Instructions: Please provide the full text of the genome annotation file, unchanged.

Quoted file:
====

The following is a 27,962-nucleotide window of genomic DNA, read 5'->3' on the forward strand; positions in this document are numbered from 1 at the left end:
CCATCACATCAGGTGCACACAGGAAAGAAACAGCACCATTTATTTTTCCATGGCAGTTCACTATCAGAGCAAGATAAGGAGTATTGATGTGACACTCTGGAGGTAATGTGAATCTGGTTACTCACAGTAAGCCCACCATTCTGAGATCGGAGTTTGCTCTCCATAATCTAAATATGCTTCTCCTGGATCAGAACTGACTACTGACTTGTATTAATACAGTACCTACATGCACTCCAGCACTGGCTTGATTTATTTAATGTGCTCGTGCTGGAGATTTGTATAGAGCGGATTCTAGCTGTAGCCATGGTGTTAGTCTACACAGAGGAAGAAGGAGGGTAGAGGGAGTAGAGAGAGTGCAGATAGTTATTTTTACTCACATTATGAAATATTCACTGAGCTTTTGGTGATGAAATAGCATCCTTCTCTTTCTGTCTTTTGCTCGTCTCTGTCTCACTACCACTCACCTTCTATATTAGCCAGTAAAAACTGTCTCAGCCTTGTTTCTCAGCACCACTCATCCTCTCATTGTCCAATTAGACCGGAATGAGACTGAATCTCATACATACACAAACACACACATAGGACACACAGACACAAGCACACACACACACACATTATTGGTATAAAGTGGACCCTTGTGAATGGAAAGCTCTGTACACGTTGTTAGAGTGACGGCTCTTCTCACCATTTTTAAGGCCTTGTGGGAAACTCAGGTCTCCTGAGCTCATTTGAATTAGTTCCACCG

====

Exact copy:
The following is a 27,962-nucleotide window of genomic DNA, read 5'->3' on the forward strand; positions in this document are numbered from 1 at the left end:
CCATCACATCAGGTGCACACAGGAAAGAAACAGCACCATTTATTTTTCCATGGCAGTTCACTATCAGAGCAAGATAAGGAGTATTGATGTGACACTCTGGAGGTAATGTGAATCTGGTTACTCACAGTAAGCCCACCATTCTGAGATCGGAGTTTGCTCTCCATAATCTAAATATGCTTCTCCTGGATCAGAACTGACTACTGACTTGTATTAATACAGTACCTACATGCACTCCAGCACTGGCTTGATTTATTTAATGTGCTCGTGCTGGAGATTTGTATAGAGCGGATTCTAGCTGTAGCCATGGTGTTAGTCTACACAGAGGAAGAAGGAGGGTAGAGGGAGTAGAGAGAGTGCAGATAGTTATTTTTACTCACATTATGAAATATTCACTGAGCTTTTGGTGATGAAATAGCATCCTTCTCTTTCTGTCTTTTGCTCGTCTCTGTCTCACTACCACTCACCTTCTATATTAGCCAGTAAAAACTGTCTCAGCCTTGTTTCTCAGCACCACTCATCCTCTCATTGTCCAATTAGACCGGAATGAGACTGAATCTCATACATACACAAACACACACATAGGACACACAGACACAAGCACACACACACACACATTATTGGTATAAAGTGGACCCTTGTGAATGGAAAGCTCTGTACACGTTGTTAGAGTGACGGCTCTTCTCACCATTTTTAAGGCCTTGTGGGAAACTCAGGTCTCCTGAGCTCATTTGAATTAGTTCCACCG